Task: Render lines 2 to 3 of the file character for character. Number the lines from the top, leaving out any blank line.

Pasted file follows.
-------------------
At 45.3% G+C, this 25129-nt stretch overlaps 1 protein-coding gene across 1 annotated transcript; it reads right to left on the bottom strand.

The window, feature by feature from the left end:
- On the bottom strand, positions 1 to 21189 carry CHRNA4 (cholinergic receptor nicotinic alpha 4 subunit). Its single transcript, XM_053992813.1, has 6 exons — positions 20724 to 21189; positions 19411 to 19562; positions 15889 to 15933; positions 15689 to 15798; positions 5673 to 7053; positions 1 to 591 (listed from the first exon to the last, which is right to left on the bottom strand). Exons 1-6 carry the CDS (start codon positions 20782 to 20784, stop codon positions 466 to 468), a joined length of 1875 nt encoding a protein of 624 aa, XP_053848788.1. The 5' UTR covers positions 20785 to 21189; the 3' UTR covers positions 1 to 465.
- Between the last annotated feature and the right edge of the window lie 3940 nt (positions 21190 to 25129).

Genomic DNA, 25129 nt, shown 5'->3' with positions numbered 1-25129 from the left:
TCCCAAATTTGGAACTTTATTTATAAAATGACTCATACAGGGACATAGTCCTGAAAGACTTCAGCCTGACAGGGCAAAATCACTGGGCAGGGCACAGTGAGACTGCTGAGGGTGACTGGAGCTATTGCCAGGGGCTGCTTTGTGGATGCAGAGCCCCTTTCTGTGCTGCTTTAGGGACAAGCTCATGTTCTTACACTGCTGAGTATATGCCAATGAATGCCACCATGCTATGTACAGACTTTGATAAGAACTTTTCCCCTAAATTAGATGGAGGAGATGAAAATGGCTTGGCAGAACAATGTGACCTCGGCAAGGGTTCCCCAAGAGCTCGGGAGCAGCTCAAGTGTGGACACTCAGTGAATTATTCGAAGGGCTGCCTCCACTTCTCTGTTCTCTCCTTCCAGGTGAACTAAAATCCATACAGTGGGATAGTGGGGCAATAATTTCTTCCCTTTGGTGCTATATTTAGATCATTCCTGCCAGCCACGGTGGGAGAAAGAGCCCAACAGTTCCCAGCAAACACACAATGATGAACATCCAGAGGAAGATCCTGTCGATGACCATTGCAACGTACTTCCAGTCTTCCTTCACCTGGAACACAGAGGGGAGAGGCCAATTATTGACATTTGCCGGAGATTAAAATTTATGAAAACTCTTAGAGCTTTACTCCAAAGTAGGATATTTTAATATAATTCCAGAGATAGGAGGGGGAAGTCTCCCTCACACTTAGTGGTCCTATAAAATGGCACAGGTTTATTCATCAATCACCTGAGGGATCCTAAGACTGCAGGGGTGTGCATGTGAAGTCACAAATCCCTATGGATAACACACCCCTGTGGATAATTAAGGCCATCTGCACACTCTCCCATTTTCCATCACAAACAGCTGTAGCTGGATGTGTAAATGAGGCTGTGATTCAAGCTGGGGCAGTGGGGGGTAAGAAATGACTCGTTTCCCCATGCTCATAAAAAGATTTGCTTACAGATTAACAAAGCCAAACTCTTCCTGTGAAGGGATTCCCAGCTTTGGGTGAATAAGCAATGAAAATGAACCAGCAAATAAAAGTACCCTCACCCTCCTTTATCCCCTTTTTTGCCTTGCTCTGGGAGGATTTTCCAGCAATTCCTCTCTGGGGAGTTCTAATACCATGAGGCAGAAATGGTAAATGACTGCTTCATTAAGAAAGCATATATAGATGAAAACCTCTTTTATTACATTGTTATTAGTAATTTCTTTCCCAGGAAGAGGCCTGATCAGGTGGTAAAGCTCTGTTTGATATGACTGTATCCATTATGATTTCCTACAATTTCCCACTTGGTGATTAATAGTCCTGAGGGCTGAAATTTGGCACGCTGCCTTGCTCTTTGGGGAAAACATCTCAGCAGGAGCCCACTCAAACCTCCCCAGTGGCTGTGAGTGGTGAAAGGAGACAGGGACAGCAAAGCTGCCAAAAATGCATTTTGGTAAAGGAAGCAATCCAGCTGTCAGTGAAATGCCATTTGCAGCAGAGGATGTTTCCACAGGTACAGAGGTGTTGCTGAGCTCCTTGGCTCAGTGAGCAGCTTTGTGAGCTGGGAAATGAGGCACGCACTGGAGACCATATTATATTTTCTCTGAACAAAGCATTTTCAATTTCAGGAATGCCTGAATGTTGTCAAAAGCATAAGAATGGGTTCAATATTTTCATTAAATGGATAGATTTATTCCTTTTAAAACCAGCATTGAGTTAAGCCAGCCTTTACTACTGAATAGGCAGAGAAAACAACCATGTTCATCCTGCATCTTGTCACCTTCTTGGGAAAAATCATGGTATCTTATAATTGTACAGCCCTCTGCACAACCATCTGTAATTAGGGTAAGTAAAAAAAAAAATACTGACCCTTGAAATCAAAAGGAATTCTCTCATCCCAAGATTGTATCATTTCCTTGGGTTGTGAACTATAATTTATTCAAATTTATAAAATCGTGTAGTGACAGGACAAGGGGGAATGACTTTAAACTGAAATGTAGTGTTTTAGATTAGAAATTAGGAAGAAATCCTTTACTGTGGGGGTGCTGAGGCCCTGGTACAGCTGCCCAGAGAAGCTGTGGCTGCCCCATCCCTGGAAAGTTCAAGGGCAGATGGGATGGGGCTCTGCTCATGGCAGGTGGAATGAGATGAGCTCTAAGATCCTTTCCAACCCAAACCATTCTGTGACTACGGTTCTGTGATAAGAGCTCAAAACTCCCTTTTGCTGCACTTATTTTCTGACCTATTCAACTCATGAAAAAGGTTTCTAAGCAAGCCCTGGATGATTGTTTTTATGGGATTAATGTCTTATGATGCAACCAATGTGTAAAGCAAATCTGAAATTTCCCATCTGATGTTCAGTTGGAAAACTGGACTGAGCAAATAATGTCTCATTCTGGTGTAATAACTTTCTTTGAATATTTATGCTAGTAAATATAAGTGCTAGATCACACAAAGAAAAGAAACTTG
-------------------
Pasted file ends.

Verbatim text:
The window, feature by feature from the left end:
- On the bottom strand, positions 1 to 21189 carry CHRNA4 (cholinergic receptor nicotinic alpha 4 subunit). Its single transcript, XM_053992813.1, has 6 exons — positions 20724 to 21189; positions 19411 to 19562; positions 15889 to 15933; positions 15689 to 15798; positions 5673 to 7053; positions 1 to 591 (listed from the first exon to the last, which is right to left on the bottom strand). Exons 1-6 carry the CDS (start codon positions 20782 to 20784, stop codon positions 466 to 468), a joined length of 1875 nt encoding a protein of 624 aa, XP_053848788.1. The 5' UTR covers positions 20785 to 21189; the 3' UTR covers positions 1 to 465.